A ban on single-use plastics could be introduced in NSW, with Albury MP Justin Clancy backing the government's steps to deal with not just bags but all plastic waste.
Environment Minister Matt Kean will develop what he has called a "comprehensive" plastics policy.
"I'm certainly very concerned about single-use plastic bags, and plastics in general polluting our natural environment," he told the Sydney Morning Herald.
"That's something I want to tackle head-on."
Speaking to The Border Mail, Mr Clancy said he believed Albury residents would get behind a possible ban - including himself.
"Certainly the NSW Environment Minister has indicated he is going to examine a lot of single-plastic use and not just the plastic bags. I think it is a space we will be looking at," he said.
"I think our communities are increasingly aware of the importance of doing the right thing by the environment.
"Certainly I would be keen to see that, but I know the Environment Minister has said let's not just look at single-use plastic bags in isolation, let's look at it as a whole system."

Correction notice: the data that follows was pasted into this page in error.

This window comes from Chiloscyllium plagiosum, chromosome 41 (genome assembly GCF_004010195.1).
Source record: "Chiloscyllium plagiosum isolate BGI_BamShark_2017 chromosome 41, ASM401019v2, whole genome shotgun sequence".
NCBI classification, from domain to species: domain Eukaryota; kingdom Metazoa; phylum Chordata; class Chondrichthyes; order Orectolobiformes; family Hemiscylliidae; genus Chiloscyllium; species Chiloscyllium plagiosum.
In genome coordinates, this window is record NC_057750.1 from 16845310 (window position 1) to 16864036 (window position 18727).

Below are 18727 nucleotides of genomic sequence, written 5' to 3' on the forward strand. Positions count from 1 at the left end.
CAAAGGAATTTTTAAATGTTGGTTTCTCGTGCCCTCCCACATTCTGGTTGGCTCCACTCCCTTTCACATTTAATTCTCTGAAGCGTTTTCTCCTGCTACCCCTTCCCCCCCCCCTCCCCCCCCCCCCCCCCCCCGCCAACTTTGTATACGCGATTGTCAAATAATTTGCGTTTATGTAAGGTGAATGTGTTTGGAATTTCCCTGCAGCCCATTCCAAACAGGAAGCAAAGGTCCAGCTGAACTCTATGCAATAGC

This could also involve bans on plastics straws and cutlery.
Victoria will ban single-use plastics from November, leaving NSW as the only state without a plan to do the same.
The move towards a plastics policy in NSW comes as Albury and Wodonga are developing a joint policy on plastics use on the Border.
"Further reduction of waste to landfill requires a reduction in the consumption of single-use plastics as well as ongoing recycling initiatives," she said at the time.
The report is almost finalised and is expected to be released for public consultation in the coming months.
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Wodonga and Albury Toward Climate Health member Lizette Salmon said she was pleased to hear Mr Kean had concerns about the use of plastic.
"I think any advancement on the current reckless use of single-use plastics would be an improvement," she said.
But she warned the thicker and stronger bags available in supermarkets were not the right ongoing solution if people continued to purchase and throw them out.
This is not the first time the NSW government has raised the issue; former Labor Opposition Leader Luke Foley introduced legislation to the Parliament in 2017, but it lapsed without a vote, then his successor Michael Daley pledged to legislate a ban within 100 days if Labor was elected.
A Senate inquiry last year recommended states and territories agree to phase out single-use plastics by 2023.
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